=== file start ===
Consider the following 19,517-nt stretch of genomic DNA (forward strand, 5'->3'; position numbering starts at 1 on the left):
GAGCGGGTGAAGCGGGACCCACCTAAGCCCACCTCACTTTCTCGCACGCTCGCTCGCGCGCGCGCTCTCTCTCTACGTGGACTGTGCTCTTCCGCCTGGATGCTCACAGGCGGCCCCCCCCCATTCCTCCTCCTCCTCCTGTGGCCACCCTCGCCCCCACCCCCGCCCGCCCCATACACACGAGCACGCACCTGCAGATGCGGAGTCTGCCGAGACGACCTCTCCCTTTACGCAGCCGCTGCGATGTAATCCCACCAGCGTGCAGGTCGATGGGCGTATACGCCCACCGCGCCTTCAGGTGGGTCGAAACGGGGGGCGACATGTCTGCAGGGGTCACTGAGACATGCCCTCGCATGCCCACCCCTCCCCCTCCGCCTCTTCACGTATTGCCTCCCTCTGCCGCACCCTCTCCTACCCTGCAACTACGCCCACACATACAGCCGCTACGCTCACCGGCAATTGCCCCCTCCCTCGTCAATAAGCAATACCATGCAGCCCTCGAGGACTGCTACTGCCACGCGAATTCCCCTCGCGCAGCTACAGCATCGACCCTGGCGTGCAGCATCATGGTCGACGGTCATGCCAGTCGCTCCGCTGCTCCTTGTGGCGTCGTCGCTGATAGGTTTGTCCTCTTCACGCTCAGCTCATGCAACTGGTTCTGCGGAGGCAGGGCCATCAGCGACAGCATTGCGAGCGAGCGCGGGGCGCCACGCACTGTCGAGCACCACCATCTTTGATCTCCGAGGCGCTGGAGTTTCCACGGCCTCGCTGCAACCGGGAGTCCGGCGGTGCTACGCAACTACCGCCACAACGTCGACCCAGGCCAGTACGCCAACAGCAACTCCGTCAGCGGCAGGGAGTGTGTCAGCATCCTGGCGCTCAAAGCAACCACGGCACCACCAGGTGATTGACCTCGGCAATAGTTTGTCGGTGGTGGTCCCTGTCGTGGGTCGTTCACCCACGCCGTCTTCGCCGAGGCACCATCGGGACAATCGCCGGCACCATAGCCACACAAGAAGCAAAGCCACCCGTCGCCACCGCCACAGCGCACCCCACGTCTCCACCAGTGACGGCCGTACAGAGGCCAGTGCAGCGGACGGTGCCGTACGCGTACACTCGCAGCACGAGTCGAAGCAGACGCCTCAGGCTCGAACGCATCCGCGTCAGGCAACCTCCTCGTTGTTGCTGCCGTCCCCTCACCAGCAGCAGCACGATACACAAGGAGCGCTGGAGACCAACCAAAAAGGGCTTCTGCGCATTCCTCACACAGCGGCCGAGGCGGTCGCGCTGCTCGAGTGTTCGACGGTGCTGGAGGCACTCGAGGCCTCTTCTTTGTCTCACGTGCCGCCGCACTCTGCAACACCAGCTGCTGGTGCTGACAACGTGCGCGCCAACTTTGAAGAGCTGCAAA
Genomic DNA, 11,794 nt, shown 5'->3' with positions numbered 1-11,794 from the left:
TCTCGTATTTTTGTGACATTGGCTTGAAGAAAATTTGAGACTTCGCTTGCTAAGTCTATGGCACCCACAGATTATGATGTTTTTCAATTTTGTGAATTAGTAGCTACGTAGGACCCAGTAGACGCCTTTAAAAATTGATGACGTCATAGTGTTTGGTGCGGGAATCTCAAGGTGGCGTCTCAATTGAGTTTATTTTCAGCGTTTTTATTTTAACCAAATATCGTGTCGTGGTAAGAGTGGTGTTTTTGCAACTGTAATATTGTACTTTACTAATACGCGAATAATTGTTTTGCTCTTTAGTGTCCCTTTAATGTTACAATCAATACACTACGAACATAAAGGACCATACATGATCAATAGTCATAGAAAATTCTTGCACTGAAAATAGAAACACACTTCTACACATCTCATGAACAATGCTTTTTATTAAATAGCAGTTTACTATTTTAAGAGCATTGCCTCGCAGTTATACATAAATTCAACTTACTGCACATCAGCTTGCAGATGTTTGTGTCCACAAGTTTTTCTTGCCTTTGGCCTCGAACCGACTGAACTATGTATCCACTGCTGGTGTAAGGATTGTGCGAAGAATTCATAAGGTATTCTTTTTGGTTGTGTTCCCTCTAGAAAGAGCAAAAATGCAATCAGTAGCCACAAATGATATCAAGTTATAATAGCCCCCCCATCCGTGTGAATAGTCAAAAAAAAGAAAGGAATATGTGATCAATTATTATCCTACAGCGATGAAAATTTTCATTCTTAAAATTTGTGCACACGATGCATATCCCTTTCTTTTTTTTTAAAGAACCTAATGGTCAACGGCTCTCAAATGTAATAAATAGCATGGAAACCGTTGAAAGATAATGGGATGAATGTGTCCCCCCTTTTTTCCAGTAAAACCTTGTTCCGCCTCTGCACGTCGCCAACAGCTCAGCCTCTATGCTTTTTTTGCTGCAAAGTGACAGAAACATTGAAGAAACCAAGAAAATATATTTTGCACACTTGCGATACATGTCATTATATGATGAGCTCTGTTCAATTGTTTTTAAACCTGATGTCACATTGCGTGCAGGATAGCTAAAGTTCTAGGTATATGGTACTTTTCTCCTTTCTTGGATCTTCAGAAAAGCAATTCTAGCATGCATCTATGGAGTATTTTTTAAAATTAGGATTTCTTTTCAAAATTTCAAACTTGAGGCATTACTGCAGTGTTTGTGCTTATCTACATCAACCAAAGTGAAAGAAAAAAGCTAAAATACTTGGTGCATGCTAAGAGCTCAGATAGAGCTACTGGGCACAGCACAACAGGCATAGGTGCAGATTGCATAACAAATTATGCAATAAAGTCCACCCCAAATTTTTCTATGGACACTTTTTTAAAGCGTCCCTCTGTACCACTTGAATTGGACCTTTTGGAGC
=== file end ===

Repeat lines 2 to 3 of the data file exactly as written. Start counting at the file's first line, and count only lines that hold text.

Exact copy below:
GAGCGGGTGAAGCGGGACCCACCTAAGCCCACCTCACTTTCTCGCACGCTCGCTCGCGCGCGCGCTCTCTCTCTACGTGGACTGTGCTCTTCCGCCTGGATGCTCACAGGCGGCCCCCCCCCATTCCTCCTCCTCCTCCTGTGGCCACCCTCGCCCCCACCCCCGCCCGCCCCATACACACGAGCACGCACCTGCAGATGCGGAGTCTGCCGAGACGACCTCTCCCTTTACGCAGCCGCTGCGATGTAATCCCACCAGCGTGCAGGTCGATGGGCGTATACGCCCACCGCGCCTTCAGGTGGGTCGAAACGGGGGGCGACATGTCTGCAGGGGTCACTGAGACATGCCCTCGCATGCCCACCCCTCCCCCTCCGCCTCTTCACGTATTGCCTCCCTCTGCCGCACCCTCTCCTACCCTGCAACTACGCCCACACATACAGCCGCTACGCTCACCGGCAATTGCCCCCTCCCTCGTCAATAAGCAATACCATGCAGCCCTCGAGGACTGCTACTGCCACGCGAATTCCCCTCGCGCAGCTACAGCATCGACCCTGGCGTGCAGCATCATGGTCGACGGTCATGCCAGTCGCTCCGCTGCTCCTTGTGGCGTCGTCGCTGATAGGTTTGTCCTCTTCACGCTCAGCTCATGCAACTGGTTCTGCGGAGGCAGGGCCATCAGCGACAGCATTGCGAGCGAGCGCGGGGCGCCACGCACTGTCGAGCACCACCATCTTTGATCTCCGAGGCGCTGGAGTTTCCACGGCCTCGCTGCAACCGGGAGTCCGGCGGTGCTACGCAACTACCGCCACAACGTCGACCCAGGCCAGTACGCCAACAGCAACTCCGTCAGCGGCAGGGAGTGTGTCAGCATCCTGGCGCTCAAAGCAACCACGGCACCACCAGGTGATTGACCTCGGCAATAGTTTGTCGGTGGTGGTCCCTGTCGTGGGTCGTTCACCCACGCCGTCTTCGCCGAGGCACCATCGGGACAATCGCCGGCACCATAGCCACACAAGAAGCAAAGCCACCCGTCGCCACCGCCACAGCGCACCCCACGTCTCCACCAGTGACGGCCGTACAGAGGCCAGTGCAGCGGACGGTGCCGTACGCGTACACTCGCAGCACGAGTCGAAGCAGACGCCTCAGGCTCGAACGCATCCGCGTCAGGCAACCTCCTCGTTGTTGCTGCCGTCCCCTCACCAGCAGCAGCACGATACACAAGGAGCGCTGGAGACCAACCAAAAAGGGCTTCTGCGCATTCCTCACACAGCGGCCGAGGCGGTCGCGCTGCTCGAGTGTTCGACGGTGCTGGAGGCACTCGAGGCCTCTTCTTTGTCTCACGTGCCGCCGCACTCTGCAACACCAGCTGCTGGTGCTGACAACGTGCGCGCCAACTTTGAAGAGCTGCAAA
Genomic DNA, 11,794 nt, shown 5'->3' with positions numbered 1-11,794 from the left: